Statue of Bamse in Honningsvag

When we saw this statue of Bamse on our recent holiday I vaguely remembered hearing about him when a matching statue was installed in Montrose, Scotland a few years ago but could not remember the whole story, so I ordered a splendid book about him…. “Sea Dog Bamse, WW2 canine hero”  by Angus Whitson and Andrew Orr.

He was a 14 stone St. Bernard who was originally bought as a family pet by Captain Hafto. He was a gentle giant and had a remarkable affinity with humans and appointed himself as guardian to the four children, shepherding them around and giving rides on his back, carrying shopping home in the panniers on his back and pulling a sledge in winter.

When Germany invaded Norway Captain Hafto was recalled to the Norwegian navy. He was to take command of the Thorodd a former whaling ship which was fitted out for coastal protection. He took Bamse with him and in February 1940 Bamse was formally entered on the ship’s muster roll. A broom cupboard was fitted out as a cabin for him as a kennel, where he could retreat in bad weather (He suffered badly from sea sickness).

In the 62 days between the invasion and capitulation Bamse built his reputation for “fearless in action” and “steadfast under fire”. He refused to go below decks and took his place by the Oerlikon gunner, snarling at the enemy, wearing his steel helmet, hackles erect. He inspired the crew with his courage. Many of these were only boys and probably scared to death and Bamse was a kindly confidante.

There were some Allied victories around Narvik but by 3rd June the order was given for the Allied forces to withdraw and 7th June the Norwegian Royal Navy was ordred to save their ships and make for Britain. The Norwegian Royal family, government and diplomats and most of the gold reserves were spirited away from Tromso by HMS Devonshire.

Thorodd managed to sail over to Scotland and whilst she was being converted to a mine sweeper the crew had to get used to life in Britain. Bamse soon adapted to this very different lifestyle, learned to ride on a bus, ride on a train and got a liking for beer. He regularly accompanied the crew to the pub and shepherded them safely back to barracks! If he had stayed on board he would go out on “curfew patrol” and make sure that his crew was back on time. He could not bear violence and fighting and stories are told of how he would deal with any troublemakers. He was never aggressive, it was enough that he would raise himself on his hind legs to his full height of 6 feet, place his huge paws on the miscreant’s shoulders and push him away. He would also take his turn at guarding the gangway. He planted himself at the top of the gangway and refused to allow anyone onboard until given permission by the sailor in charge.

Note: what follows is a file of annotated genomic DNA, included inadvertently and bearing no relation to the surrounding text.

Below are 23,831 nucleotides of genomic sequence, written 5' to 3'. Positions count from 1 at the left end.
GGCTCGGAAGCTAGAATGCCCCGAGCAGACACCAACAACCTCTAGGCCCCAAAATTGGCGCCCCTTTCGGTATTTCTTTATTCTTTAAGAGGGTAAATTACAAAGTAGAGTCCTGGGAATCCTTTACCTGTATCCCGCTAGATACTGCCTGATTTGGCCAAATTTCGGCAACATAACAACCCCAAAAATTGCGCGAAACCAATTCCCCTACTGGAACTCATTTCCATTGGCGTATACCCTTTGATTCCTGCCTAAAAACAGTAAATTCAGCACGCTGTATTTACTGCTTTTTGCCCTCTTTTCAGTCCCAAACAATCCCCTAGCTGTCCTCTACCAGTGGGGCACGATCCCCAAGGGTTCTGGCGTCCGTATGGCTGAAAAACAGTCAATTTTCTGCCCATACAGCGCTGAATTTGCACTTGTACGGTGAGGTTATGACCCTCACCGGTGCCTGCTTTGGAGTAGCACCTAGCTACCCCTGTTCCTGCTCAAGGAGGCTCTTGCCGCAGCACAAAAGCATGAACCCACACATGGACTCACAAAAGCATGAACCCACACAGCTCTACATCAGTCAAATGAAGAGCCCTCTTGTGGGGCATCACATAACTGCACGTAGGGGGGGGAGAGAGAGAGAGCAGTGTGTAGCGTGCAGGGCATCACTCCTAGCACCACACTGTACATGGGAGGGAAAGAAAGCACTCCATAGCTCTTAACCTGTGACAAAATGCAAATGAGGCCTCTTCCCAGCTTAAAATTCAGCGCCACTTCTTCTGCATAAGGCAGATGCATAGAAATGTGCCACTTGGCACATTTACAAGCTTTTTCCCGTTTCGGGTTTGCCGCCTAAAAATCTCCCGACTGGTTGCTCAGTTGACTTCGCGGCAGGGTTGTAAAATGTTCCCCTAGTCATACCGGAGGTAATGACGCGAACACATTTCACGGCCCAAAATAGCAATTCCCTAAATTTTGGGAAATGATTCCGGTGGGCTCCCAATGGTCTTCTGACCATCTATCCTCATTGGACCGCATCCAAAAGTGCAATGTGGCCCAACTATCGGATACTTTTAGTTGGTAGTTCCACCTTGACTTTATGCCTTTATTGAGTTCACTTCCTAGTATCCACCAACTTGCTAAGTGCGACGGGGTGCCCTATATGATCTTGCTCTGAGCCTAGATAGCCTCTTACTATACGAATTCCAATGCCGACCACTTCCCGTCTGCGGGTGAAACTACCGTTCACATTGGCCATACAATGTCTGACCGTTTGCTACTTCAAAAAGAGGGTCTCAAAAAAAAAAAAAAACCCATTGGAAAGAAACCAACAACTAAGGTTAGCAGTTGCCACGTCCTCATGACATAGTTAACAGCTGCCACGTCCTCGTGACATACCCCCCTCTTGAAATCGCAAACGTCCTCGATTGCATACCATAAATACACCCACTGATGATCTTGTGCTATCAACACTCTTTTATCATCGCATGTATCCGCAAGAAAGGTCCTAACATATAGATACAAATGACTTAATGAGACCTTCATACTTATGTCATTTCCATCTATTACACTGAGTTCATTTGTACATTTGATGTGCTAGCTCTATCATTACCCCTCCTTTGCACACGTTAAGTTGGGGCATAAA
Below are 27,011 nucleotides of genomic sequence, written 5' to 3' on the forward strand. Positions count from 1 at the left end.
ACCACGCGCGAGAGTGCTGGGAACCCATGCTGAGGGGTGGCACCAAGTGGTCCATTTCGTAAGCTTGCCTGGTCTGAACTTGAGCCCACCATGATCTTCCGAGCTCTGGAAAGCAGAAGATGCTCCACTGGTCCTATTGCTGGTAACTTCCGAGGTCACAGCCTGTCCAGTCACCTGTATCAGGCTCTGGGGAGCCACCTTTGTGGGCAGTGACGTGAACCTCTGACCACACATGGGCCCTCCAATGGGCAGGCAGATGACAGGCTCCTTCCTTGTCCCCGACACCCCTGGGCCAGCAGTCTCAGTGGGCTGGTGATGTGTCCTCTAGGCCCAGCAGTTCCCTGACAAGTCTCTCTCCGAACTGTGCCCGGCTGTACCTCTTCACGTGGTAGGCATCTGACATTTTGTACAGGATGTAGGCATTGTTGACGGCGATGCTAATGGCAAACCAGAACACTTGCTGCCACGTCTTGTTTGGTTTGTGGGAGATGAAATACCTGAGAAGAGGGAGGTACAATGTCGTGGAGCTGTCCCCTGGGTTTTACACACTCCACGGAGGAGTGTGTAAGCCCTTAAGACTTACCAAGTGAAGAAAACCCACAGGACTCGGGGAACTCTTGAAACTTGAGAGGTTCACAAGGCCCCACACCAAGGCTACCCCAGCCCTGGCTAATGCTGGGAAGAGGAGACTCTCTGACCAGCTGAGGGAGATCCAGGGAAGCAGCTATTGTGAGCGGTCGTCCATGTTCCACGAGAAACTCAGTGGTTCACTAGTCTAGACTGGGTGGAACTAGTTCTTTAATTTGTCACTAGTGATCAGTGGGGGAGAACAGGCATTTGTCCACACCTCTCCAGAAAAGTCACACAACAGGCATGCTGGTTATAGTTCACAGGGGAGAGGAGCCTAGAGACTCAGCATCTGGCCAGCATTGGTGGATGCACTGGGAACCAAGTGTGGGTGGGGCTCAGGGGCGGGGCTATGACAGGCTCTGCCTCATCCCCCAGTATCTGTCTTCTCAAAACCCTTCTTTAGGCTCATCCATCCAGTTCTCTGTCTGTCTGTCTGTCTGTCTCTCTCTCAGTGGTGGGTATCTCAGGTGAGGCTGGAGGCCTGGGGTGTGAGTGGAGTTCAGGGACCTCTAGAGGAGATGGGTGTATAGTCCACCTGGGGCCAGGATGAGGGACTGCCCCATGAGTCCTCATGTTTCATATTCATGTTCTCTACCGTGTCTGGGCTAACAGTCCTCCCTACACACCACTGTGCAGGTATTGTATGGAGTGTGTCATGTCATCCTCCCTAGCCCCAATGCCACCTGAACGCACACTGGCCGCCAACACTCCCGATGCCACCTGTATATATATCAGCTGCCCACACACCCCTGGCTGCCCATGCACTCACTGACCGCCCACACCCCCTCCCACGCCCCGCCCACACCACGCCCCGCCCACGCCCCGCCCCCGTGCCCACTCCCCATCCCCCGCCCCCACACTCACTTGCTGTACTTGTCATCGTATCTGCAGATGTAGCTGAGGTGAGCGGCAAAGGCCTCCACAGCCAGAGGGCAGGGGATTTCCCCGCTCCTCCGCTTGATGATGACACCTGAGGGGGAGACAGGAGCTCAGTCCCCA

Bamse had an enormous appetite and quickly developed friendships with several food shop owners and made his daily round of visits. 🙂 Luckily he had a liking for fish.

Bamse’s fame spread and he became a symbol of hope for many of the exiled Norwegians. On at least two occasions he is credited with saving the lives of “his” human friends. The first was when he was following a sailor back to the ship. A ruffian attacked the sailor with a knife.  Bamse saw what was happening and bounded along the quaysideto his rescue. He raised himself onto his hind legs and pushed the attacker away and over the edge of the quay.

The second time was when a seaman fell overboard into the fast flowing river. Bamse was the only one to see it and after barking furiously to raise the alarm he leapt over the meter high gunwale and managed to keep the seaman and himself afloat until they could be rescued.

By 1944 Bamse’s health was failing, in common with many large breeds St Bernards are not long lived and he was about 7 years old. By this time they were docked in Montrose and when Bamse died they had a funeral for him which was attended by many sailors and towns people, there are reports that when he was buried there was a crowd of several hundred spread among the dunes.

The grave has been maintained to this day and in 2006 a statue of Bamse facing Norway was was unveiled by Prince Andrew in Montrose. He was also awarded a post humous gold medal from the PDSA. In 2009 a matching statue was erected in Honningvag (facing South East towards Montrose)